After writing a letter to the former Richmond Multisports (RMS) volunteer coordinator, the owner of RMS, Laurie Mehler, gave me a chance to coordinate all volunteers at the Napier Realtors Sprint Triathlon on Sunday, Oct 10th.
Now that I have seen first hand what it’s like behind-the-scenes of a triathlon, I have a different perspective. While I still believe I did a better job than the 2 previous races I volunteered for, I was far from perfect. Here’s a recap of how the day went.
Race day setup & check-in
I arrived at 5:30am & began setting up the volunteer check-in tent. I got t-shirts, water, Clif Bars, etc. ready. Double-checked that I had everything I would need. And to my surprise, the first high schoolers started arriving at 6am (15 minutes early).
I had different groups of volunteers checking in at different times. I did this so they wouldn’t be standing around with nothing to do, however, it was way too difficult to keep track of.
I’ll ask all volunteers to check-in 2 hours before the race starts, and I’ll run a 15-minute orientation session & walk-through of the transition area. I’ll also have one of my course captains (either run or bike captain) to man the check-in tent while I’m meeting with the volunteers.
Volunteer assignments. Why bother?
I’m very organized, and this race was no different. I had assignments for every volunteer. Everything was planned out… and of course, nothing went according to plan. There were positions I needed volunteers for that I had no idea about until 5 seconds before they needed to be in place. A spotter to ride with Jim Napier in the pace car. An outgoing person to sell merchandise. Extra swim volunteers.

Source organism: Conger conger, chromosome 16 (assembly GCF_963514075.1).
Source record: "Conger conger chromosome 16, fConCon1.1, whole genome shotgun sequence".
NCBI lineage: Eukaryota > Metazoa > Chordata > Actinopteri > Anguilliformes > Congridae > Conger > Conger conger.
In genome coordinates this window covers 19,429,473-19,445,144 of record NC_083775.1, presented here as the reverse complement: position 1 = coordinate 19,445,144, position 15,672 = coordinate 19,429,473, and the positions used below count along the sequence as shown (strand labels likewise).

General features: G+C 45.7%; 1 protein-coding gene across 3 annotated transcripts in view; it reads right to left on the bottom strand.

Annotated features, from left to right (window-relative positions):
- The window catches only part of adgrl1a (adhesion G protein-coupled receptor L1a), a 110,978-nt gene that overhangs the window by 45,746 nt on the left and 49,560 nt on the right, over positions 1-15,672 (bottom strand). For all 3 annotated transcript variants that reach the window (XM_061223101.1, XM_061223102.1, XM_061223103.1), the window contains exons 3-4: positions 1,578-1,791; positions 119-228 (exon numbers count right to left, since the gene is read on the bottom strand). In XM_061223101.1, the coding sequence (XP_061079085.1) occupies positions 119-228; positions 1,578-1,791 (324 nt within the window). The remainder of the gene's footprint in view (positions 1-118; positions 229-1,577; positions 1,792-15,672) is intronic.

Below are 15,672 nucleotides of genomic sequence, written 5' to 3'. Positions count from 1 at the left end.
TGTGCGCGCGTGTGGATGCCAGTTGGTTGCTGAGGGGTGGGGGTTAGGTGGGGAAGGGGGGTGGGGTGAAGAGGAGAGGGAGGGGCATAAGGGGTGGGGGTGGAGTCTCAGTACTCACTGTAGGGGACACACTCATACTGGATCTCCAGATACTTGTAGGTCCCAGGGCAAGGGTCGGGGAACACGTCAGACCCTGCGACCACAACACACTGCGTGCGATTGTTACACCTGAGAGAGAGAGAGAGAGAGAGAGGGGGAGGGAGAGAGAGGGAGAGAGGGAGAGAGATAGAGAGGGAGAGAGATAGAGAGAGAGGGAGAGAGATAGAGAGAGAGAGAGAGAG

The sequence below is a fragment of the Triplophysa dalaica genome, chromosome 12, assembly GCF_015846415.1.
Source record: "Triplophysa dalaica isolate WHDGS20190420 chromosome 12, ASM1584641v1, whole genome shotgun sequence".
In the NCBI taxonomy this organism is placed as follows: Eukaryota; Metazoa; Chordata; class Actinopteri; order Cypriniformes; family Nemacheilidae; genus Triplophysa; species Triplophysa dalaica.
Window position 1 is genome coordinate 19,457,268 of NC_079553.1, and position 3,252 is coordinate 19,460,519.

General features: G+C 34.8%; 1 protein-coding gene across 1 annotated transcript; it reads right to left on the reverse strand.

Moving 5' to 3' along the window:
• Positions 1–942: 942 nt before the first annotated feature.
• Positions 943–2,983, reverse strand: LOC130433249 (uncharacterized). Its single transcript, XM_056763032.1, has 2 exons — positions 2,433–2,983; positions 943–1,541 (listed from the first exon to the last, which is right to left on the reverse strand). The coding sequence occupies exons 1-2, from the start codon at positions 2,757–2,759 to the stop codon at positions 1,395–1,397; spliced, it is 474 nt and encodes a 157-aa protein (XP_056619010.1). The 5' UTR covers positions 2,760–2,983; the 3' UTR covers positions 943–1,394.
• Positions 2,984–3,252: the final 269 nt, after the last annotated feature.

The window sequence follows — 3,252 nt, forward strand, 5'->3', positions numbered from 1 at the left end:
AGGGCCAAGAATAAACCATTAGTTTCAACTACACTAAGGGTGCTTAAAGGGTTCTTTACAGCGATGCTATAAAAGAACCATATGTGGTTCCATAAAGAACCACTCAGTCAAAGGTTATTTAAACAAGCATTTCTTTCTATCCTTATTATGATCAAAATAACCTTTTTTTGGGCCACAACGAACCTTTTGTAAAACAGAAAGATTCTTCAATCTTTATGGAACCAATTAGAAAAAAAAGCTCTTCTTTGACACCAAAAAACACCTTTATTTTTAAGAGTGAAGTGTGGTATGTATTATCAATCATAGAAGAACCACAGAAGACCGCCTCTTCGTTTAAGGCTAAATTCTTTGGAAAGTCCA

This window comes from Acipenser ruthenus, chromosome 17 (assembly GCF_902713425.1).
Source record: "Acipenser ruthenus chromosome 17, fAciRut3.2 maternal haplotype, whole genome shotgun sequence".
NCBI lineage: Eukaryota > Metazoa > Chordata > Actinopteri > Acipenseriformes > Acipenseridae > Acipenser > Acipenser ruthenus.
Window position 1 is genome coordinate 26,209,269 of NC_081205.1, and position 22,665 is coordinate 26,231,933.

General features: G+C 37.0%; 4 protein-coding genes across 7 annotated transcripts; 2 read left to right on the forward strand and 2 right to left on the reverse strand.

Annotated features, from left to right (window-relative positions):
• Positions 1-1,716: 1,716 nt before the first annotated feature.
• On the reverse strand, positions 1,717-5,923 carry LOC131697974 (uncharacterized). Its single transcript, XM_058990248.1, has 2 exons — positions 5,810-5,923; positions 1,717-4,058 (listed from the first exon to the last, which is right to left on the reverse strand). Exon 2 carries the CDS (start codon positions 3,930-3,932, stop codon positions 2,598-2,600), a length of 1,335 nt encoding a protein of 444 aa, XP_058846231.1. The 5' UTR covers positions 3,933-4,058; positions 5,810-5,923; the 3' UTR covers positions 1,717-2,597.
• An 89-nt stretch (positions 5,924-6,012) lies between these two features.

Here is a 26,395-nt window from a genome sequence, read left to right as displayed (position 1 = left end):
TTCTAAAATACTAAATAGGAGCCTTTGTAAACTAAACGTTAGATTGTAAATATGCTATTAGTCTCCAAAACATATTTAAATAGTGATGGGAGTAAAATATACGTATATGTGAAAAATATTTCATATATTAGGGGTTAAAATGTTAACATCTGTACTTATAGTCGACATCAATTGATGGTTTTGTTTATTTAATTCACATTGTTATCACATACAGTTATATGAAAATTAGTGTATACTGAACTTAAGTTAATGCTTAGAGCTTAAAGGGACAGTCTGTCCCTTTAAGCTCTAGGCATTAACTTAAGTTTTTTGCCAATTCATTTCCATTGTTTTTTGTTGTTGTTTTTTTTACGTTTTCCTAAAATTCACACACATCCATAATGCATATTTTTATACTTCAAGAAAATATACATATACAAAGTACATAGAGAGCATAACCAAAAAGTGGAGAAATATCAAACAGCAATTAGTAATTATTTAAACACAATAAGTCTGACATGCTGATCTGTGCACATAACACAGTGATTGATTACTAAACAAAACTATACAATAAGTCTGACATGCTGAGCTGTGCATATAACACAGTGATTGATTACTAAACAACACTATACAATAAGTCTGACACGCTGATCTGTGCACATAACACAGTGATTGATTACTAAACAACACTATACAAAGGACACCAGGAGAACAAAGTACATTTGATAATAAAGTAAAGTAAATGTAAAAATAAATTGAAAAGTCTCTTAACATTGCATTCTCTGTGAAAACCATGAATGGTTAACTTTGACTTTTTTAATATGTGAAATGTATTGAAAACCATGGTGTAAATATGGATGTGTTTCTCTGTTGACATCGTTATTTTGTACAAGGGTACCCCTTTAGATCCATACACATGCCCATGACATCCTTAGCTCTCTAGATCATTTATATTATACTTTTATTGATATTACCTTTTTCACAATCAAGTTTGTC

I would still assign vols to the bike & run course. But for everything else, I’d just ask them to show up 2 hours before the race, and plan on being there for 5 hours.
This is basically all I did for 5 hours. Cell phone in one hand. Walkie talkie in the other. When I wasn’t talking to the RMS team, I was shifting around volunteers & instructing them on what to do.
I owe a lot of credit to Matt Kirkendall, David Kunnen, Patrick, Barbara & the rest of the RMS team. We worked together extremely well.
You can’t over-communicate when you’re on the race production team. If you’re wondering whether you should repeat yourself… than you should.
I had 4 incredible course captains. Lori Perez, Tom McMahon, Laura Perry & Vicki Hottle surpassed even my highest expectations. I felt like the 5 of us had known each other for years, and you would’ve thought we’d all done this many times before. I couldn’t have done it without you guys.
It was a long day & a lot of hard work, but I truly had a great time. To be part of a team of ~10 people who put on a successful triathlon with over 600 athletes, that’s something special. The RMS team is a great group of people who love the sport of triathlon, and love helping others achieve their goals.
I owe a huge thanks to the Tucker High School track team, and their coach, John Amoroso. They supplied 25+ volunteers for the event, and Coach Amoroso owned the mic as the race announcer. The James River XC team also supplied 15 volunteers.
Volunteer Coordinator responsibilities – before the race
I personally emailed every volunteer who signed up online
I created a spreadsheet with all the volunteer information
I secured 4 course captains: transition, swim, bike, run
I assigned each volunteer to a specific area (and many were assigned to multiple areas)
I dropped flyers off at REI & Starbucks to solicit more volunteers
I found 2 motorcycle marshalls & a PA announcer (not easy to find, btw)
I finalized race maps & spreadsheets for each of my 4 course captains
I attended a team meeting at ACAC Fitness Center to review the course setup
I helped with setup at ACAC, and got all final questions answered
I didn’t sleep but maybe 4 hours because my mind was in full-out race mode
You might enjoy my short list of tips for volunteer coordinators that I wrote before this experience. I’ll be sure to post a more in-depth checklist at some point.